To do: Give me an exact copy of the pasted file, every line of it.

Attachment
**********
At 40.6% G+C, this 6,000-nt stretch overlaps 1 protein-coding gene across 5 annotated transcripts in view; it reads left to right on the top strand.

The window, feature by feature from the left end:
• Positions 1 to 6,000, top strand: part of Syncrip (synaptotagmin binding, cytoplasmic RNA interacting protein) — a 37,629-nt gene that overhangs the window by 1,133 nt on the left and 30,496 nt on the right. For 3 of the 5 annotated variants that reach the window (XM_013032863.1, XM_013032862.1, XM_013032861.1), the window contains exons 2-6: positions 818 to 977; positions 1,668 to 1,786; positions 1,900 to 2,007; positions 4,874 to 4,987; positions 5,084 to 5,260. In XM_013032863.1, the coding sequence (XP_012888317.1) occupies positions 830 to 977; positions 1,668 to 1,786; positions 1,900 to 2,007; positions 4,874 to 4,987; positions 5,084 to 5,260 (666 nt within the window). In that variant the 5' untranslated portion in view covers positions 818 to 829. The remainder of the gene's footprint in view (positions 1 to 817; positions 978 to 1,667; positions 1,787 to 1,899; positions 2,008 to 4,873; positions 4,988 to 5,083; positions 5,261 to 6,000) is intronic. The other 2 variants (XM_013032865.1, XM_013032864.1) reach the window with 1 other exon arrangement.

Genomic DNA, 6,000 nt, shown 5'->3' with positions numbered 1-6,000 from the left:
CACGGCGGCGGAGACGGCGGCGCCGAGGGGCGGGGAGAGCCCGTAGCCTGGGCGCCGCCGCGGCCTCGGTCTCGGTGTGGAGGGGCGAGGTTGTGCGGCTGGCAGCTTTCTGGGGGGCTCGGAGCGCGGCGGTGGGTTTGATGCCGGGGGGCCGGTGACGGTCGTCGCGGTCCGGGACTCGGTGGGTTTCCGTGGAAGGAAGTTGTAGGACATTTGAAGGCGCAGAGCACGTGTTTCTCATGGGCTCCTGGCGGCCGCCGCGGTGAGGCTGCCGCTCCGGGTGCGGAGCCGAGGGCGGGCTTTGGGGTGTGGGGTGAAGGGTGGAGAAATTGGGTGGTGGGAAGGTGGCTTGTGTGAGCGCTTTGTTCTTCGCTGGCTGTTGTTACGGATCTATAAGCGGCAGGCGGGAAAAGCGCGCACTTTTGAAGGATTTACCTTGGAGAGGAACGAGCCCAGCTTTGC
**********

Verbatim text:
At 40.6% G+C, this 6,000-nt stretch overlaps 1 protein-coding gene across 5 annotated transcripts in view; it reads left to right on the top strand.

The window, feature by feature from the left end:
• Positions 1 to 6,000, top strand: part of Syncrip (synaptotagmin binding, cytoplasmic RNA interacting protein) — a 37,629-nt gene that overhangs the window by 1,133 nt on the left and 30,496 nt on the right. For 3 of the 5 annotated variants that reach the window (XM_013032863.1, XM_013032862.1, XM_013032861.1), the window contains exons 2-6: positions 818 to 977; positions 1,668 to 1,786; positions 1,900 to 2,007; positions 4,874 to 4,987; positions 5,084 to 5,260. In XM_013032863.1, the coding sequence (XP_012888317.1) occupies positions 830 to 977; positions 1,668 to 1,786; positions 1,900 to 2,007; positions 4,874 to 4,987; positions 5,084 to 5,260 (666 nt within the window). In that variant the 5' untranslated portion in view covers positions 818 to 829. The remainder of the gene's footprint in view (positions 1 to 817; positions 978 to 1,667; positions 1,787 to 1,899; positions 2,008 to 4,873; positions 4,988 to 5,083; positions 5,261 to 6,000) is intronic. The other 2 variants (XM_013032865.1, XM_013032864.1) reach the window with 1 other exon arrangement.

Genomic DNA, 6,000 nt, shown 5'->3' with positions numbered 1-6,000 from the left:
CACGGCGGCGGAGACGGCGGCGCCGAGGGGCGGGGAGAGCCCGTAGCCTGGGCGCCGCCGCGGCCTCGGTCTCGGTGTGGAGGGGCGAGGTTGTGCGGCTGGCAGCTTTCTGGGGGGCTCGGAGCGCGGCGGTGGGTTTGATGCCGGGGGGCCGGTGACGGTCGTCGCGGTCCGGGACTCGGTGGGTTTCCGTGGAAGGAAGTTGTAGGACATTTGAAGGCGCAGAGCACGTGTTTCTCATGGGCTCCTGGCGGCCGCCGCGGTGAGGCTGCCGCTCCGGGTGCGGAGCCGAGGGCGGGCTTTGGGGTGTGGGGTGAAGGGTGGAGAAATTGGGTGGTGGGAAGGTGGCTTGTGTGAGCGCTTTGTTCTTCGCTGGCTGTTGTTACGGATCTATAAGCGGCAGGCGGGAAAAGCGCGCACTTTTGAAGGATTTACCTTGGAGAGGAACGAGCCCAGCTTTGC